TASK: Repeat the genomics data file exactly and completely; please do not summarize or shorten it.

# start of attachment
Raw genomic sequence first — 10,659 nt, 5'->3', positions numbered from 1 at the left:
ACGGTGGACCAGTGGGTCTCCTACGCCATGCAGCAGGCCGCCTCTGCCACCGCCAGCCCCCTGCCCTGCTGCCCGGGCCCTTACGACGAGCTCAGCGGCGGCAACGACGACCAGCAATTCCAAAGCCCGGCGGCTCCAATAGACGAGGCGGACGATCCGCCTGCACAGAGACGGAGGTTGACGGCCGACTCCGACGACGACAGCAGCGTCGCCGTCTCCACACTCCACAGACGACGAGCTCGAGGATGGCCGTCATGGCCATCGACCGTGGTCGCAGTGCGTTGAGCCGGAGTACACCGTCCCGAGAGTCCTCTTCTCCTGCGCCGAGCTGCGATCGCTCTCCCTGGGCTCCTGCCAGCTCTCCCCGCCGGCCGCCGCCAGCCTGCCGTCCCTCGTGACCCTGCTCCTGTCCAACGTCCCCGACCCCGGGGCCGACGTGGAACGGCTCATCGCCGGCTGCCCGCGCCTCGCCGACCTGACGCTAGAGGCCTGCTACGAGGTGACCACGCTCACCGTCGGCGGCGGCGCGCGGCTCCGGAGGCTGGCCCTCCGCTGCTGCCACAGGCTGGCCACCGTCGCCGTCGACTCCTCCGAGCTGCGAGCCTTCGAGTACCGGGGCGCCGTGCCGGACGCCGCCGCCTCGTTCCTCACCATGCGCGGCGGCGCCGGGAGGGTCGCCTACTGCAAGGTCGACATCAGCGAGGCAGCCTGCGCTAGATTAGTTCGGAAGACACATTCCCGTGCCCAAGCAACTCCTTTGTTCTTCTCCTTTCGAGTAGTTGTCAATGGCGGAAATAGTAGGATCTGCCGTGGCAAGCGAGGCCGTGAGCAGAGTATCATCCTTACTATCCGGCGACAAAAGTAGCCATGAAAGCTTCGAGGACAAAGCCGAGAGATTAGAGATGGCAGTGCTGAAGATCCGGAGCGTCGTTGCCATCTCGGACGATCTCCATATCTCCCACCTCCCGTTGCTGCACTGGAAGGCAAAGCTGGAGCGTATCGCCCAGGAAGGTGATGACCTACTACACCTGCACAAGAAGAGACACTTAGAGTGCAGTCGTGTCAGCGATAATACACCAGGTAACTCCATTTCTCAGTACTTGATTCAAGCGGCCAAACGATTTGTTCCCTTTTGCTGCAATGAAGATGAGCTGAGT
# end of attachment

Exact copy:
Raw genomic sequence first — 10,659 nt, 5'->3', positions numbered from 1 at the left:
ACGGTGGACCAGTGGGTCTCCTACGCCATGCAGCAGGCCGCCTCTGCCACCGCCAGCCCCCTGCCCTGCTGCCCGGGCCCTTACGACGAGCTCAGCGGCGGCAACGACGACCAGCAATTCCAAAGCCCGGCGGCTCCAATAGACGAGGCGGACGATCCGCCTGCACAGAGACGGAGGTTGACGGCCGACTCCGACGACGACAGCAGCGTCGCCGTCTCCACACTCCACAGACGACGAGCTCGAGGATGGCCGTCATGGCCATCGACCGTGGTCGCAGTGCGTTGAGCCGGAGTACACCGTCCCGAGAGTCCTCTTCTCCTGCGCCGAGCTGCGATCGCTCTCCCTGGGCTCCTGCCAGCTCTCCCCGCCGGCCGCCGCCAGCCTGCCGTCCCTCGTGACCCTGCTCCTGTCCAACGTCCCCGACCCCGGGGCCGACGTGGAACGGCTCATCGCCGGCTGCCCGCGCCTCGCCGACCTGACGCTAGAGGCCTGCTACGAGGTGACCACGCTCACCGTCGGCGGCGGCGCGCGGCTCCGGAGGCTGGCCCTCCGCTGCTGCCACAGGCTGGCCACCGTCGCCGTCGACTCCTCCGAGCTGCGAGCCTTCGAGTACCGGGGCGCCGTGCCGGACGCCGCCGCCTCGTTCCTCACCATGCGCGGCGGCGCCGGGAGGGTCGCCTACTGCAAGGTCGACATCAGCGAGGCAGCCTGCGCTAGATTAGTTCGGAAGACACATTCCCGTGCCCAAGCAACTCCTTTGTTCTTCTCCTTTCGAGTAGTTGTCAATGGCGGAAATAGTAGGATCTGCCGTGGCAAGCGAGGCCGTGAGCAGAGTATCATCCTTACTATCCGGCGACAAAAGTAGCCATGAAAGCTTCGAGGACAAAGCCGAGAGATTAGAGATGGCAGTGCTGAAGATCCGGAGCGTCGTTGCCATCTCGGACGATCTCCATATCTCCCACCTCCCGTTGCTGCACTGGAAGGCAAAGCTGGAGCGTATCGCCCAGGAAGGTGATGACCTACTACACCTGCACAAGAAGAGACACTTAGAGTGCAGTCGTGTCAGCGATAATACACCAGGTAACTCCATTTCTCAGTACTTGATTCAAGCGGCCAAACGATTTGTTCCCTTTTGCTGCAATGAAGATGAGCTGAGT